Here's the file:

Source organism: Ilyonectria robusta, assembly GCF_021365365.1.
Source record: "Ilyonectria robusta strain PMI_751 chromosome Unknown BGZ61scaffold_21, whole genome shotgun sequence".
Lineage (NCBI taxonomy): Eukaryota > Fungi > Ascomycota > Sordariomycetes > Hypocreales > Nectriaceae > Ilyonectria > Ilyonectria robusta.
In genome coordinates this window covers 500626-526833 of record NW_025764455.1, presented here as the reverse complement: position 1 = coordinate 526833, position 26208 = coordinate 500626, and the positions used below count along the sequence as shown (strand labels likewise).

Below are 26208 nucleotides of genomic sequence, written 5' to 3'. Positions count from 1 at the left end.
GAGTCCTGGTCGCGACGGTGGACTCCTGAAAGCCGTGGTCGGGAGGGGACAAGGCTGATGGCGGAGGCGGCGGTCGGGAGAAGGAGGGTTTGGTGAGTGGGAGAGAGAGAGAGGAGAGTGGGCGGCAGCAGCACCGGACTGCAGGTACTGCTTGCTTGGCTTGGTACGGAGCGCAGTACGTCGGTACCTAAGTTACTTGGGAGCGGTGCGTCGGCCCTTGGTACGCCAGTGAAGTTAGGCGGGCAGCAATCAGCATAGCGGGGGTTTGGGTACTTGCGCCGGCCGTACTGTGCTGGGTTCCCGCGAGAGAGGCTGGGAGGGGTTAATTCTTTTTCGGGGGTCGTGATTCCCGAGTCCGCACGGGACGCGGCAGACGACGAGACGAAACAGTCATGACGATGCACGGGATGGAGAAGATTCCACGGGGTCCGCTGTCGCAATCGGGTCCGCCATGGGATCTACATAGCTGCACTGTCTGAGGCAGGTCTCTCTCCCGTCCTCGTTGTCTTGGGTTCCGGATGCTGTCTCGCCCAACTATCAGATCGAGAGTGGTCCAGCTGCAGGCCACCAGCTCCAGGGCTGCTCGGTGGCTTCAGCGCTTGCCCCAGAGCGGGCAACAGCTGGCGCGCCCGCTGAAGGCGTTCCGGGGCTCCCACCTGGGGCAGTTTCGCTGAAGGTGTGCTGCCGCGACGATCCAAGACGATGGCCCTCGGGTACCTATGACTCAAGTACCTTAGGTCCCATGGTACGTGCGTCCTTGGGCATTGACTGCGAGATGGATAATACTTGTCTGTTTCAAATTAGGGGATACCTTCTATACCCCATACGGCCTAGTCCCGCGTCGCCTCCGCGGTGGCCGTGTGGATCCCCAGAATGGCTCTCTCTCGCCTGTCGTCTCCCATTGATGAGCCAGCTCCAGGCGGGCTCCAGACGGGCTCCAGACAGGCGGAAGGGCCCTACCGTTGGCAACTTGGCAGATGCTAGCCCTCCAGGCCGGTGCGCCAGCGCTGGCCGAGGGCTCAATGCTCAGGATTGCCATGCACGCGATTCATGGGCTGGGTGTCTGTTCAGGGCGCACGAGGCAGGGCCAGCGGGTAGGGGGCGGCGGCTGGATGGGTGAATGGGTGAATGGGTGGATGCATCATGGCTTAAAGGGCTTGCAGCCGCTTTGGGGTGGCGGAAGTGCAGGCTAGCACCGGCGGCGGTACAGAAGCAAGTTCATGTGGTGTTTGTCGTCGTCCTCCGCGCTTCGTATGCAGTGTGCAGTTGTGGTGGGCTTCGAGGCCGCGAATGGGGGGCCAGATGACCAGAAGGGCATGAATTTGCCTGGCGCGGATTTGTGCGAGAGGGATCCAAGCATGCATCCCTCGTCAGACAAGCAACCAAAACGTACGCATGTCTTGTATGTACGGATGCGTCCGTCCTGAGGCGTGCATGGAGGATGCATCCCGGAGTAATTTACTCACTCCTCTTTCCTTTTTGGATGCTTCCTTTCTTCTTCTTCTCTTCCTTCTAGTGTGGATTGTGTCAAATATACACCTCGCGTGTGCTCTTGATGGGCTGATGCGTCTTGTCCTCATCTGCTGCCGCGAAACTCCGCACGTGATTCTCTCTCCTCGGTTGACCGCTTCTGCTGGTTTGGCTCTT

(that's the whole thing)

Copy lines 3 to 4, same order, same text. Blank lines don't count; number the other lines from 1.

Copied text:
Lineage (NCBI taxonomy): Eukaryota > Fungi > Ascomycota > Sordariomycetes > Hypocreales > Nectriaceae > Ilyonectria > Ilyonectria robusta.
In genome coordinates this window covers 500626-526833 of record NW_025764455.1, presented here as the reverse complement: position 1 = coordinate 526833, position 26208 = coordinate 500626, and the positions used below count along the sequence as shown (strand labels likewise).